Lunch & Learn: The State of Housing

As housing supply dwindles, affordability concerns grow while competition heats up the market. This Lunch & Learn will examine the current state of housing, featuring experts who have an eye on the market.

HousingWire Annual Virtual Summit

Join us on October 25 for a chance to see a handpicked selection of sessions from HousingWire Annual along with technology demos from the most innovative tech companies! Register now for FREE to experience HW Annual just like you were there.

How credit scores impact lenders’ pipelines in a purchase market

When a lender works with a borrower to improve their credit score, they are able to offer the most competitive rate and terms. Learn more here!

Volly’s Grant Moon on challenges facing veterans

In this episode of HousingNews, we are joined by Grant Moon who discusses the difficulties veterans face during the home-buying process and misconceptions about VA loans.

MortgagePeople Movers

Jane Fraser, former head of Citi’s mortgage division, will succeed Michael Corbat as CEO

She is poised to become the first woman to lead a major US bank in February

Citigroup CEO Michael Corbat announced that he is retiring in February, and that the firm’s retail banking chief Jane Fraser will succeed him.

Jane Fraser

Fraser’s ascendance will make her the first female CEO of a major U.S. bank.

Corbat, who’s led the bank for eight years, was expected to serve two more years at Citi, according to the Wall Street Journal. Instead, Fraser, a 16-year veteran of the bank, will move from her position as bank president and head of consumer banking to claim the throne.

“We believe Jane is the right person to build on Mike’s record and take Citi to the next level,” Citi’s Chairman John Dugan said in a statement Thursday.

Fraser, 53 and a native of Scotland, has worked at virtually all of Citi’s key divisions during her tenure. She led the bank’s strategy division during the financial crisis, headed the Latin American divisions following a scandal, and most recently was the point person for Citi on the coronavirus pandemic in North America.

She’s also a known quantity in the mortgage space. In 2013, Fraser was tapped to head CitiMortgage in St. Louis. At the time, CitiMortgage – as was true with other banks – was heavily reliant on refinancings. Such loans accounted for 78% of applications across the country, but fell dramatically in the ensuing years.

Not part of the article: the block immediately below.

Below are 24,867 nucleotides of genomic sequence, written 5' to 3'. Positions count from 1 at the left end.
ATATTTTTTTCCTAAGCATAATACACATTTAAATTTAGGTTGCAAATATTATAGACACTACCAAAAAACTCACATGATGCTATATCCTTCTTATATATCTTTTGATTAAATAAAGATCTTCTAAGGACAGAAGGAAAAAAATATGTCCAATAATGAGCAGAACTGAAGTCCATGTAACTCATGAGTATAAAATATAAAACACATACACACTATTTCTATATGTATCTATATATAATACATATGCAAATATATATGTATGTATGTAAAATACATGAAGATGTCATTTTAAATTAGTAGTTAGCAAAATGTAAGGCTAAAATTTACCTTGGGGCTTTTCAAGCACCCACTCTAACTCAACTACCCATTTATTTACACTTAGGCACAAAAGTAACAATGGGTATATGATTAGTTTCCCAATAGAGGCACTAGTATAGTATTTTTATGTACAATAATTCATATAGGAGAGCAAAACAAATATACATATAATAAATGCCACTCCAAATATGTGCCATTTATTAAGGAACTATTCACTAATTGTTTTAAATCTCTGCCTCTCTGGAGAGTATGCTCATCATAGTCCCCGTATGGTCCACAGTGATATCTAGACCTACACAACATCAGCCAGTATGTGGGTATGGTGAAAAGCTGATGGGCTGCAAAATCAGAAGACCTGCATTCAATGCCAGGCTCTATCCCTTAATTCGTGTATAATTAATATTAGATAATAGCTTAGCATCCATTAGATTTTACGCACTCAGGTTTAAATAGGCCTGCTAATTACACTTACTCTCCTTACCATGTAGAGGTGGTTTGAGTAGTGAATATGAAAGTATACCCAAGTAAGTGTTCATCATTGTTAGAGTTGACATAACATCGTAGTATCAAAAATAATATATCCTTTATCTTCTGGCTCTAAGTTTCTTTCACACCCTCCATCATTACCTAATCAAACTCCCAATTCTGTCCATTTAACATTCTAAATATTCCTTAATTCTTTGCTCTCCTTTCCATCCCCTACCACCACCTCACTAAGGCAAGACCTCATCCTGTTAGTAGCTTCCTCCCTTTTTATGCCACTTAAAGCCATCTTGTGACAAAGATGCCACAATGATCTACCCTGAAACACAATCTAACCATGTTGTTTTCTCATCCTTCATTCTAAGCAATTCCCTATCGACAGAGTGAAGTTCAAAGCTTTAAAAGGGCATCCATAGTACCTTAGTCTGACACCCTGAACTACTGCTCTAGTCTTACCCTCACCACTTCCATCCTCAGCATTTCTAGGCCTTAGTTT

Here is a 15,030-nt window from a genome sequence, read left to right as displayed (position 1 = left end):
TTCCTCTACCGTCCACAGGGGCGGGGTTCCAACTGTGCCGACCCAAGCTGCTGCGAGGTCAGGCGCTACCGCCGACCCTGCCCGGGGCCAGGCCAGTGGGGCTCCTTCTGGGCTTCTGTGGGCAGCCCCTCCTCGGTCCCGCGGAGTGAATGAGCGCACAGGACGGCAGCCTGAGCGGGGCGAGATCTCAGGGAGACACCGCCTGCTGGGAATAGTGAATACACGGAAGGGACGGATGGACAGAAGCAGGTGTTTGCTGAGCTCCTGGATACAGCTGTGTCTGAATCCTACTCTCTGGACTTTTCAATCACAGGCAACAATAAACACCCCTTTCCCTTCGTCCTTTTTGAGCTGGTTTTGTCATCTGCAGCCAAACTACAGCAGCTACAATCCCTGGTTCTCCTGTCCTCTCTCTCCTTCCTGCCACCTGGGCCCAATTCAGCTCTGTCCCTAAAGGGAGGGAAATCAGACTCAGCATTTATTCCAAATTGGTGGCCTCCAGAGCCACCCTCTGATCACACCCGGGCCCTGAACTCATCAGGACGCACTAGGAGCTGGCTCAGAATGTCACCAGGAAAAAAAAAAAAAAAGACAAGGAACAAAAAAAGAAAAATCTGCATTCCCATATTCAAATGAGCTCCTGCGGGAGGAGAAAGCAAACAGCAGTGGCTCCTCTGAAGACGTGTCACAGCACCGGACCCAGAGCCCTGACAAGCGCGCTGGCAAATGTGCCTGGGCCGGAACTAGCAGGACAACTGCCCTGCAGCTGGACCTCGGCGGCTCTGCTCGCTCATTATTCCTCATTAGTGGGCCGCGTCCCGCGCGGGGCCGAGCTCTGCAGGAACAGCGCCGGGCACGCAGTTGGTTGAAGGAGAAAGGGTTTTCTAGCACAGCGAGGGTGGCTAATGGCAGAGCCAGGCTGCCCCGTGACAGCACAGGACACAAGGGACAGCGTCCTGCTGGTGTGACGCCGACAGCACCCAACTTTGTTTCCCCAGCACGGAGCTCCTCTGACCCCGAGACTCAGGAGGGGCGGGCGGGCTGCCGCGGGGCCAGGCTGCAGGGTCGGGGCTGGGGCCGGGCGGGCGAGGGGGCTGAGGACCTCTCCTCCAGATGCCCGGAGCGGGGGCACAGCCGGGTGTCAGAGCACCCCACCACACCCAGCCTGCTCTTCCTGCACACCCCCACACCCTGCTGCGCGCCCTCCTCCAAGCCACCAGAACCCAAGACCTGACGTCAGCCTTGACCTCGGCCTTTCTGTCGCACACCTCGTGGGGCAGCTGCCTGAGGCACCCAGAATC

“The day I started at CitiMortgage was the day the market started responding to the Fed, and inevitably was the end of the refi boom,” Fraser, who became CEO in May 2013, said in an interview with the Post-Dispatch.

With the drop-off in refinancing business, CitiMortgage spent much of Fraser’s tenure pivoting to purchase lending and cutting jobs and closing offices to reduce losses. More than 1,000 underwriter, sales, fulfillment and default jobs were cut in September 2013 alone.

The bank retreated from other corners of the mortgage space. Early in 2017, Citi announced it was leaving the mortgage servicing business.

Citi quietly returns

But in the last two years, Citi has begun to make noise again. In 2018, Citi formed a partnership with Digital Risk and Black Knight to form a single digital mortgage origination platform. A year later, it made an investment in Better Mortgage, believed to be $5 million.

In August 2019 Citi issued a $362.6 million mortgage backed security comprised of loans originated by Impac Mortgage Holdings.

And although it wasn’t among the 25 biggest residential mortgage lenders in the country in 2019, Citi increased its origination volume each quarter and ended the year with $16.9 billion in originations.

Leave a comment

Most Popular Articles

Fannie Mae: Mortgage rates and home prices will rise in ’22

Economists at Fannie Mae expect higher mortgage rates and home prices next year due to higher inflation, a tightening of monetary policy, and low home inventory

Oct 15, 2021 By
3d rendering of a row of luxury townhouses along a street

Log In

Forgot Password?

Don't have an account? Please